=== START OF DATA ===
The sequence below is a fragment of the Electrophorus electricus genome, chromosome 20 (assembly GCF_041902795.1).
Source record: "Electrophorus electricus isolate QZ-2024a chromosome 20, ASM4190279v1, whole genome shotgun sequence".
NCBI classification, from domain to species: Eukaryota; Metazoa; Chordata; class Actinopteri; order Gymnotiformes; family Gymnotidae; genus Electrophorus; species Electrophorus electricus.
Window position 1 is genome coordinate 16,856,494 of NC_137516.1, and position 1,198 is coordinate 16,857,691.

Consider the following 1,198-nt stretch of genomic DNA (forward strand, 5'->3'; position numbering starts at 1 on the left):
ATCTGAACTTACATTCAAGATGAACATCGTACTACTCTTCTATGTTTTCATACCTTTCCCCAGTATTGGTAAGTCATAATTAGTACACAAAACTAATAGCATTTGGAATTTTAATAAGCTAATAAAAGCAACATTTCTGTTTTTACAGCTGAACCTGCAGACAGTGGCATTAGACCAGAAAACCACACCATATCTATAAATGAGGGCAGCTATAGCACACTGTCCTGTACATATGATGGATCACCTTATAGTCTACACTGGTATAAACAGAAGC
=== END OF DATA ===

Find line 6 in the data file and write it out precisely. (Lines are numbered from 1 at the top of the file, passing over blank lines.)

ATCTGAACTTACATTCAAGATGAACATCGTACTACTCTTCTATGTTTTCATACCTTTCCCCAGTATTGGTAAGTCATAATTAGTACACAAAACTAATAGCATTTGGAATTTTAATAAGCTAATAAAAGCAACATTTCTGTTTTTACAGCTGAACCTGCAGACAGTGGCATTAGACCAGAAAACCACACCATATCTATAAATGAGGGCAGCTATAGCACACTGTCCTGTACATATGATGGATCACCTTATAGTCTACACTGGTATAAACAGAAGC